City Councilwoman Margaret Barrett-Simon, Ward 7, questioned JRA Executive Director Willie Mott about the process to vet the convention-center hotel proposals.
Photo by Trip Burns
The city of Jackson is re-issuing a request for proposals for a long-awaited downtown convention-center hotel, just two months after unveiling an agreement with a developer to build one.
Jackson Mayor Chokwe Lumumba announced at a city budget hearing Aug. 28 that the city would issue its new RFP. The announcement came at the conclusion of a budget presentation from Willie Mott, interim executive director of the Jackson Redevelopment Authority. In June, JRA approved father-and-son developers Robinson and Andre Callen's proposal to build a $60-million, 305-room hotel. Then-Mayor Harvey Johnson Jr. and then-Mayor-elect Lumumba joined other city officials at the June 25 announcement at the Jackson Convention Center Complex.
The proposal called for the hotel to connect to the convention complex via a skywalk, and developers pledged to work with Hyatt Hotels to build a first-rate establishment complete with additional meeting areas, a full-service restaurant and parking. Under the agreement with the city, Jackson would potentially be on the hook for $9 million in loans once the building is constructed, but that money would only be used to cover budget shortfalls for the first five years of operation.
Then, in early August, Texas-based development firm Journeyman Austin proposed a $70-million convention-center hotel. The JRA board, which meets publicly on the fourth Wednesday of every month, was set to review that proposal and choose one of the two to suggest to the mayor. The board had not made any public comments until Mott appeared before the city council Wednesday.
During a presentation designed to analyze JRA's $1.4 million 2014 budget request from the city, several council members questioned Mott about the progress of the hotel project. He responded that he could not comment on the deal's status, at least not publicly. Earlier that day, without explaining why, JRA board members went into executive session at their monthly meeting to discuss that project and another long-delayed development: Farish Street.
When the authority was created in 1968, it was designed as a quasi-governmental economic-development agency for the city. According to its web site, JRA is responsible for the resurgence and revitalization of residential, business and investment growth in the city. It has produced beneficial projects in the past, including renewal projects at Highway 80 and the Jackson Medical Mall, but its recent history of delays is what provoked skepticism in several council members.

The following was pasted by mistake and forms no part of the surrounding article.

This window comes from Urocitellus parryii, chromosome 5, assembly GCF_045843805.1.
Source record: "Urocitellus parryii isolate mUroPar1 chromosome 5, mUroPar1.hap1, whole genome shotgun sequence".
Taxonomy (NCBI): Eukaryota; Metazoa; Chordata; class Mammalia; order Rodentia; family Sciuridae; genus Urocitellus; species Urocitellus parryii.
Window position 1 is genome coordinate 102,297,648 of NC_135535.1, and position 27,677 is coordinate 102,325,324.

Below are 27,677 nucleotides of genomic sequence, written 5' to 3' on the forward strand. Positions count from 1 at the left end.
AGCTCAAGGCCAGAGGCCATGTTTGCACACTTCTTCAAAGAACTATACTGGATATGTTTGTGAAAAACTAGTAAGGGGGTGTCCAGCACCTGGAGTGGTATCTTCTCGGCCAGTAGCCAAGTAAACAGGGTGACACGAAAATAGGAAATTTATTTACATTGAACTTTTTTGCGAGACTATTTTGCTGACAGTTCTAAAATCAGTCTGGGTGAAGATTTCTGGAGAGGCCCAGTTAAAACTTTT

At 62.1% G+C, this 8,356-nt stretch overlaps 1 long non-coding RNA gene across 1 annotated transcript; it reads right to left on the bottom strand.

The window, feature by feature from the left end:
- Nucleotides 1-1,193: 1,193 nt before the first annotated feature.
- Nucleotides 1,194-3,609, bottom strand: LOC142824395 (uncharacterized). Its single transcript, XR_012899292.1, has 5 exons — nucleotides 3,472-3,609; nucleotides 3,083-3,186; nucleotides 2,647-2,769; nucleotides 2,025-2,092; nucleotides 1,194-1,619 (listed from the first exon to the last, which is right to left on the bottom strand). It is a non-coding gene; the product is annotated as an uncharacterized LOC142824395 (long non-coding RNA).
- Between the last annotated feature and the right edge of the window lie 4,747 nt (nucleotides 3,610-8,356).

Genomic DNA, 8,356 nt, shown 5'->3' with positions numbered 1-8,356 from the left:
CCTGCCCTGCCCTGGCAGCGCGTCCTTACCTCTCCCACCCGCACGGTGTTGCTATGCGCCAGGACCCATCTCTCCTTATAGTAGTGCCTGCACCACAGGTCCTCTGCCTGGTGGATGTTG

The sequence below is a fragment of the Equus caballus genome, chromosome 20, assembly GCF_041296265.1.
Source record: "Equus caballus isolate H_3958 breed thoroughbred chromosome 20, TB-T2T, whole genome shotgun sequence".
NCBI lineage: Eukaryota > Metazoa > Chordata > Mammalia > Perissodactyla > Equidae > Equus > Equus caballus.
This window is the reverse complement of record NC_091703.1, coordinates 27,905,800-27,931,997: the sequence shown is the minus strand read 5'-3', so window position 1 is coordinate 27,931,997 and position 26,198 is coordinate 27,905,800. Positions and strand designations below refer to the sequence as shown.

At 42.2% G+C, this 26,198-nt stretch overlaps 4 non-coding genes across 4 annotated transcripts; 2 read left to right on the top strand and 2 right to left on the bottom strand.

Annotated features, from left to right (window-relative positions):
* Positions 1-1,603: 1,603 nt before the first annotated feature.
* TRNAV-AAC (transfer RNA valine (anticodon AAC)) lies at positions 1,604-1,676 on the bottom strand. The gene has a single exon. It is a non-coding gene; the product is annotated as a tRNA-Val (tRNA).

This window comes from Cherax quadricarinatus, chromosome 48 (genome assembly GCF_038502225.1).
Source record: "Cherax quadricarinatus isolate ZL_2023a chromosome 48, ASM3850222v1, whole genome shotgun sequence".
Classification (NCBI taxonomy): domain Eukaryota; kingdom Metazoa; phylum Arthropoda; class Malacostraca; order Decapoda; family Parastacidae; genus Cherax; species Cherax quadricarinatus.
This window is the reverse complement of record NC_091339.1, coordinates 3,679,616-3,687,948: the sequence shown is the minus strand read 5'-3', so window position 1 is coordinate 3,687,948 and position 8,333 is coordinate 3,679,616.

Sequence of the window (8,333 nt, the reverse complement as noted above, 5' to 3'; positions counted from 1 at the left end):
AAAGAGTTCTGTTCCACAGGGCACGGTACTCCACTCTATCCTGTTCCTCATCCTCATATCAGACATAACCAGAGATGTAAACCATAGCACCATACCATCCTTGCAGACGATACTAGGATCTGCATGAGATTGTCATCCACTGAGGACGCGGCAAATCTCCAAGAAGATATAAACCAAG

"Despite its historical successes, it's been my view that if you want to send something off to die a slow death, you send it to JRA," said Councilman Quentin Whitwell, Ward 1. He went on to ask for details of JRA's attorney expenses, which Whitwell said looked to be extensive.
Mott's dizzying response never answered Whitwell's questions: "The first thing that I can say is that one thing we've looked at and talked to—and I want to commend the mayor on this—is in one particular meeting with a developer and so forth, the mayor actually came over and sat in on that meeting to hear first-hand. That's opening doors. That's getting things done. So that's one thing that we are doing.
"The second thing," Mott continued, "is that the redevelopment authority, right now, is part of trying to clean up some things and get it back running the way it should run, is we're looking into making sure we are getting this vetting process done. OK? If we go through a proper vetting process we'll have an understanding where we have JRA, the mayor and council, etcetera going through its proper vetting process, so everyone will know where everything stands."
Mott went on to say he's never seen a project come through an easy vetting process, and urged the council to keep that in mind when evaluating how quickly the board responds to requests for vetting.
A few minutes later, Councilwoman Margaret Barrett-Simon, Ward 7, asked what the status of the two bids for a proposed convention center hotel was. Mott said he couldn't make any public statements.
"Are we not accepting bids at this point?" Barrett-Simon asked. "Or is it still an open bidding process? Should we have a deadline? We had the big announcement downtown and I thought that was it ..."
That's when the mayor spoke up. Saying he had told Mott not to comment, Lumumba stood up for the JRA executive.
"I just talked to (Mott) yesterday about this issue," Lumumba said. We need to have a briefing so the council can be brought up to speed on the convention-center hotel. ... I think the shoe-in thing we were thinking was going to happen during the last administration, as far as the Callen group is concerned, may not be such a sure thing. So I've asked that we put out a request for proposals, and we are sure that these two groups will put in new proposals. "
When pressed, Lumumba said he was "positive" that at least one of the two developers that has submitted a proposal would be rebidding, but did not specify which one. Neither firm's representatives attended the Aug. 28 budget hearing or the JRA meeting.
When Barrett-Simon asked what the timeline would be for the RFPs, Mott said JRA has not developed them.
"Let's work on some dates," Mott said. "There are some things I need to work on before we get to that point that I don't need to express publicly."